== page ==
The Transformation of AIDS Research
Credit Where Credit is Due
That treatment activists have succeeded in establishing their scientific credibility and their cultural competence in biomedicine is widely acknowledged by a range of eminent researchers and government health officials. Although such testimonials appear sincere, they
need not, of course, be taken entirely at face value. However, even the most cynical interpretation would suggest that these authorities see the activists as important enough to merit flattery. (This, too, is a credibility tactic that researchers can employ.) Anthony Fauci has made clear that "there are some [activists] who have no idea what the hell they're talking about," but he was nonetheless happy to grant that "there are some that are brilliant, and even more so than some of the scientists." Robert Gallo has called Martin Delaney "one of the most impressive persons I've ever met in my life, bar none, in any field. … I'm not the only one around here who's said we could use him in the labs." Gallo described the level of scientific knowledge attained by certain treatment activists as "unbelievably high": "It's frightening sometimes how much they know and how smart some of them are." Prominent academic researchers also typically acknowledge the gradual acquisition of scientific competence on the part of key activists. "Mark Harrington is a perfect example," recalled Douglas Richman. "In the first meeting [of the Community Constituency Group] he got up and gave a lecture on CMV … that I would have punished a medical student for—in terms of its accuracy and everything else—and he's now become a very sophisticated, important contributor to the whole process." Reflected John Phair, a former chair of the ACTG Executive Committee: "I would put them up against—in this limited area—many, many physicians, including physicians working [with] AIDS. They can be very sophisticated."
Praise of treatment activists by biomedical authorities is one measure of the activists' acquisition of credibility. But real-world consequences speak louder: What difference has it made to have activists involved in issues of AIDS research and drug development? How has biomedical research been reconfigured as a result? Examples prove to be numerous: The arguments of AIDS activists have been published in scientific journals and presented at formal scientific conferences. Their publications have created new pathways for the dissemination of medical information. Their pressure has caused the prestigious journals to release findings faster to the press. Their voice and vote on review committees have helped determine which studies receive funding. Their efforts have led to changes in the very definition of "AIDS" to incorporate the HIV-related conditions that affect women. Their interventions have led to the establishment of new mechanisms for regulating drugs, such as expanded access and accelerated approval. Their arguments have brought about shifts in the balance of power between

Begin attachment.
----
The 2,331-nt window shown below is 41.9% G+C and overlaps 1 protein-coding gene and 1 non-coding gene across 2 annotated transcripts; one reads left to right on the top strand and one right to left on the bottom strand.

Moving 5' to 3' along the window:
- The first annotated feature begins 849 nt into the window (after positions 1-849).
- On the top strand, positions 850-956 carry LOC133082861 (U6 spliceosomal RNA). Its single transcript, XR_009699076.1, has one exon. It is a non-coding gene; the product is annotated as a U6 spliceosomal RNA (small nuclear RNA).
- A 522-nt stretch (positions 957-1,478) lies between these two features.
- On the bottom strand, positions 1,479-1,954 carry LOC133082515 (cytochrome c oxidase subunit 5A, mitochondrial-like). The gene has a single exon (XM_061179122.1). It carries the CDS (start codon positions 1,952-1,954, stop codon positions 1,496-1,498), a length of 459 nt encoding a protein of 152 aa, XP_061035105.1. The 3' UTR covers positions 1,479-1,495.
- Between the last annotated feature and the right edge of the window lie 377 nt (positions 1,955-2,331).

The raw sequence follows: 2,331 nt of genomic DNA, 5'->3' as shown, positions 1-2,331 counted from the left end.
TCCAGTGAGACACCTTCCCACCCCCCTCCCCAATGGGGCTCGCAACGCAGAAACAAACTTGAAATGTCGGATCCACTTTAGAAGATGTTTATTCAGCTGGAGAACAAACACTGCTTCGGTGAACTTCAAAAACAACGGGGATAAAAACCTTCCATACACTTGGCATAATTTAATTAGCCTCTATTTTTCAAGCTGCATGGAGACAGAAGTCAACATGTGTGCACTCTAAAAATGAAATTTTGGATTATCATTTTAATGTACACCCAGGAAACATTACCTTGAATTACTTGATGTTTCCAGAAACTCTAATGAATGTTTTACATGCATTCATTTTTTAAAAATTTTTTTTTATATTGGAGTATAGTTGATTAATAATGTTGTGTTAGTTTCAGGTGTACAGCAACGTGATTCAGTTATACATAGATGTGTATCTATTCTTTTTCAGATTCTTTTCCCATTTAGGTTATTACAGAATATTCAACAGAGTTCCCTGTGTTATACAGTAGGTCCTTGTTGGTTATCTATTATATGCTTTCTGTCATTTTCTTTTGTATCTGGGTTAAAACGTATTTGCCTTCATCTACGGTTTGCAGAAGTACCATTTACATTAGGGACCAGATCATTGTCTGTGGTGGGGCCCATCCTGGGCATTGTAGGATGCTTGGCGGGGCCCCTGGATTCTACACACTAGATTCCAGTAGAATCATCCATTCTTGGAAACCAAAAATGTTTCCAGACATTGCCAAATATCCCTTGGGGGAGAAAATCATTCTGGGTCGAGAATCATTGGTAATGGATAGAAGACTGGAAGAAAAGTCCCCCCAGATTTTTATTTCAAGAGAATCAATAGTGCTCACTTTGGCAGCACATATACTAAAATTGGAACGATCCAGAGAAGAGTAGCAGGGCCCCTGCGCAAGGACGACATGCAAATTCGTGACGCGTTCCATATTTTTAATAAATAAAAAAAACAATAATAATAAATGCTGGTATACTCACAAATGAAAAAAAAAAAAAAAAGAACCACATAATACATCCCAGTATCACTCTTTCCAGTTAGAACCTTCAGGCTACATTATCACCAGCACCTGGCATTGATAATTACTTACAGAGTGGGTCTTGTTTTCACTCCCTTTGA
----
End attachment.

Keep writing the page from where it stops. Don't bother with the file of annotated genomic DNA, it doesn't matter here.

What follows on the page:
competing visions of how clinical trials should be conducted. Their close scrutiny has encouraged basic scientists to move compounds more rapidly into clinical trials. And their networking has brought different communities of scientists into cooperative relationships with one another, thereby changing patterns of informal communication within science. Though activists have never sought or established absolute jurisdiction over any contested scientific terrain, they have, to use Andrew Abbott's term, won the rights to an "advisory jurisdiction" analogous to the relation of the clergy to medicine or psychiatry. Of course, as Abbott notes, advisory jurisdictions are characteristically unstable, "sometimes a leading edge of invasion, sometimes the trailing edge of defeat."
The Politics of Access
Drug regulation is one arena where the sheer effect of activism would be hard to dispute. Activists were not the only ones calling for change in the FDA, but they were the key players in pushing for the approval of AIDS drugs at an earlier stage in the drug development pipeline. And although some procedures allowing early access to experimental therapies were already on the FDA's books, others, such as expanded access and accelerated approval, are new to medicine as a result of AIDS, and have resulted in the provision of such therapies to much larger groups of patients than had been the case in the past. (Expanded access has since been instituted for drugs treating other diseases, such as Alzheimer's, while a drug for multiple sclerosis has received accelerated approval. This book has not focused on drugs that treat or prevent opportunistic infections, but it is perhaps there that the significance of activist efforts has been felt most keenly: earlier access to anti-infective drugs, though not without risk, has meant a longer life and better quality of life for many people with AIDS and HIV. In addition, activist efforts (for better or worse) propelled the adoption of interpretative mechanisms such as surrogate markers that, in turn, have hastened the approval process. Absent the AIDS activists, CD4 counts would not have been accepted as a surrogate marker of treatment efficacy in 1991; without the adoption of the CD4 marker, the AZT/ddC combination would not have been licensed in 1992.